A new book by Hannah Dennison, author of the Vicky Hill series, this is the first book by Ms. Dennison that I have read, and I do plan on reading more. The news that Kat heard from her mother was not what she expected. Learning that mom has a broken arm prompts Kat to take pity on her and rush to her side. After Kat's father’s death Mom has decided to live one of her dreams and moves into a dilapidated carriage house on the grounds of Honeychurch Hall estate. Kat has come to the end of her job as a hostess on Fakes and Treasures, a local television show. Kat and her mom have decided to open a small antique shop and call it Kat’s collectibles. But all of a sudden mom decides that this is not what she really wants to do. What occurs is definitely worth reading. Seems as if mom is more out of control than ever, poor Kat trying to make sense out of all the secrets that mom has been keeping. What has happened to all the money dad had left? And who is this brother that has never been on the scene? Those and several other secrets will be answered in this fun book.
An enjoyable cozy mystery!
Absolutely could not get into this book. I rarely leave a book unfinished but half was the best I could do on this one.
This is a quirky series with delightful characters. Murder and mayhem rear their ugly heads in this well told story by Hannah Dennison. These books will grow on you. Each one I read makes me laugh. I voluntarily read an ARC of this book provided by the publisher and NetGalley.
Murder at Honeychurch Hall by Hannah Dennison is the perfect English cozy mystery. It has it all - a manor home, a small village in the countryside, quirky residents - both above and below stairs, horses, scandal, family heirlooms, and of course.....murder! I really enjoyed this book, and my trip to the town of Little Dipperton, and am looking forward to returning in the next in the series, Deadly Desires at Honeychurch Hall, which I will enjoy with a lovely pot of tea and some scones. The author does a wonderful job of describing life in a small English village, and kept me guessing until the end. I highly recommend this book to anyone looking for a nice, cozy mystery to read! :-)
Kat Stanford is just days away from starting her dream antique business with her newly widowed mother Iris when she gets a huge shock. Iris has recklessly purchased a dilapidated carriage house at Honeychurch Hall, an isolated country estate located several hundred miles from London. Yet it seems that Iris isn’t the only one with surprises at Honeychurch Hall. Behind the crumbling façade, the inhabitants of the stately mansion are a lively group of eccentrics to be sure—both upstairs and downstairs —and they all have more than their fair share of skeletons in the closet. When the nanny goes missing, and Vera, the loyal housekeeper ends up dead in the grotto, suspicions abound. Throw in a feisty, octogenarian countess, a precocious seven year old who is obsessed with the famous fighter pilot called Biggles, and a treasure trove of antiques, and there is more than one motive for murder. As Iris’s past comes back to haunt her, Kat realizes she hardly knows her mother at all. A when the bodies start piling up, it is up to Kat to unravel the tangled truth behind the murders at Honeychurch Hall. Dollycas’s Thoughts I knew before I finished the first chapter I was going to love this story. Iris is a very independent woman especially now that her husband has passed away. She also has a couple of secrets. Her relationship with her daughter Kat reminded me so much of my relationship with my own very independent mother. All are stubborn women and hate having anyone tell them what to do. The dialogue between Iris and Kat was spot on and at time absolutely hilarious. Kat has come to Honeychurch Hall to help her mother but to also find out why she left London and where this leaves their plans to go into business together. Kat has left her job on the telly for a few reasons but she thought she was leaving to follow her dream of opening an antique shop. Her mother can’t seriously want to live in this broken down carriage house surrounded by a bunch a crazy people. The nanny has already left, the child has quite the imagination, he pretends he is Biggles, is a fictional pilot and adventurer, and spends his days chasing down missing pilots and hiding from the enemy. The matriarch of Honeychurch Hall may be in the early stages of dementia or is she just trying to pull one on her family. Her son has his own ideas on what to do with Honeychurch Hall. The maid had a heck of a shoe obsession and she is the one Kat finds dead in the garden tunnel. There is so much happening in this story. We meet some very extraordinary characters and they are all twisted into an incredible mystery. This story was a pure joy to read. I hated to see it end. I can’t wait for the next one. Write fast please Hannah!!!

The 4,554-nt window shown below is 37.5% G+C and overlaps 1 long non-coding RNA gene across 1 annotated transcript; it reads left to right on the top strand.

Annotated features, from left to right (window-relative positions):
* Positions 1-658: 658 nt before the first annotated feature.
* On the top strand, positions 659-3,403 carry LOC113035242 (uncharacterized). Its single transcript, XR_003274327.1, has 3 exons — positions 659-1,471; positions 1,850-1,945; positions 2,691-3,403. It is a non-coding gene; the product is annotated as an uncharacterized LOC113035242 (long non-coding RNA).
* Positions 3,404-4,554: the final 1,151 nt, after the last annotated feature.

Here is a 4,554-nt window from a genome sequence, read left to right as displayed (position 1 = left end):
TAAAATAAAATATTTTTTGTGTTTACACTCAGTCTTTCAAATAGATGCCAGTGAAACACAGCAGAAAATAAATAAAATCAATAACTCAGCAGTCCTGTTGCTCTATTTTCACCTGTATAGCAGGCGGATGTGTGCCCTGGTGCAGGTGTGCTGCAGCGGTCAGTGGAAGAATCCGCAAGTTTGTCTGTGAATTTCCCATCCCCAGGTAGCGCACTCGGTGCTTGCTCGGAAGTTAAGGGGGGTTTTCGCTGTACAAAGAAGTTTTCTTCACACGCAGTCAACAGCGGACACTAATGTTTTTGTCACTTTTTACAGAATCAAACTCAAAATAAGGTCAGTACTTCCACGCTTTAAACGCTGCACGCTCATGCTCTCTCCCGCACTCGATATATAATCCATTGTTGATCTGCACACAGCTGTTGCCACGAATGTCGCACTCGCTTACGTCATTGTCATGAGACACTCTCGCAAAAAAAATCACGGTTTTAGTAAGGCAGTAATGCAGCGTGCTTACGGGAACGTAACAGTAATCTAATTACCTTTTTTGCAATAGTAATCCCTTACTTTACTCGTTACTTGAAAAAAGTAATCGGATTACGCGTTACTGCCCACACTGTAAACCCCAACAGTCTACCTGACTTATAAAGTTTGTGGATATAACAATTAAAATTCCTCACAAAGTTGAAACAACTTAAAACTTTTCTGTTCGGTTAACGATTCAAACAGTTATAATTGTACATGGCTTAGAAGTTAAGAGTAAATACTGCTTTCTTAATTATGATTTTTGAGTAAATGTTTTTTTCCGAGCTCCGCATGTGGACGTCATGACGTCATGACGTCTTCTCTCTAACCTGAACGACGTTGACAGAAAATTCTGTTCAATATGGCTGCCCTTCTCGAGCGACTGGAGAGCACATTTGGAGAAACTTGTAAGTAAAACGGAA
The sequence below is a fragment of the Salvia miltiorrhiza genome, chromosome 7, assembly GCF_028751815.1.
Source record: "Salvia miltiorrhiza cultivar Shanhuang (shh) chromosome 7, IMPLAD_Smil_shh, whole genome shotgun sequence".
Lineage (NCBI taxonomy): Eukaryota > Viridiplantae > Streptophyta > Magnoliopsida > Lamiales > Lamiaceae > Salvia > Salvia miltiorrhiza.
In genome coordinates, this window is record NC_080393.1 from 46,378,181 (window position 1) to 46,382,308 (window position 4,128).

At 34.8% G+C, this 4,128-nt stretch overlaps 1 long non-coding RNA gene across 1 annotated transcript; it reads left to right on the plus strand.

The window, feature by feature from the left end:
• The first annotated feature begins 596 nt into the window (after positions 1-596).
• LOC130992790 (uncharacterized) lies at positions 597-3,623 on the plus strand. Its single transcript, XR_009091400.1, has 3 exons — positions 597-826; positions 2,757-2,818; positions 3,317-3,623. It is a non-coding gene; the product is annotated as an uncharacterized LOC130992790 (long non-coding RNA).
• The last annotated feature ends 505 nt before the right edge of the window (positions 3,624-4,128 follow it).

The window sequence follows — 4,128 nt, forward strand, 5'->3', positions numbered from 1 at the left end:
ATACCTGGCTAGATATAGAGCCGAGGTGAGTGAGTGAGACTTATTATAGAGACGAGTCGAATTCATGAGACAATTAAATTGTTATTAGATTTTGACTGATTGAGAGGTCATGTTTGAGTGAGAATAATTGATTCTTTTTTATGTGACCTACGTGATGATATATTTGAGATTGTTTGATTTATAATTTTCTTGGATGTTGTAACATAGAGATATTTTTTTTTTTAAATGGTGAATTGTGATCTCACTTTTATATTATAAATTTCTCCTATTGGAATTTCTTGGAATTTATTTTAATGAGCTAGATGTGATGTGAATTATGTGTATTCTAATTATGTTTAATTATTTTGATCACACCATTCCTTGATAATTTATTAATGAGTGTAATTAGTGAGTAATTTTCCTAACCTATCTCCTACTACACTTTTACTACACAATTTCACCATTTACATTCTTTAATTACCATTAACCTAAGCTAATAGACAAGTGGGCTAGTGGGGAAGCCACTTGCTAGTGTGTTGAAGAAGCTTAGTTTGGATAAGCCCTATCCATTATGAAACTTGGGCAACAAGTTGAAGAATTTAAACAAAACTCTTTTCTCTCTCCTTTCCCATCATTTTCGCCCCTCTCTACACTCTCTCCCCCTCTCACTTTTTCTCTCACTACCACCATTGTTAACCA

If you loved Nancy Drew or The Hardy Boys as a child you may love this otherwise its not that good....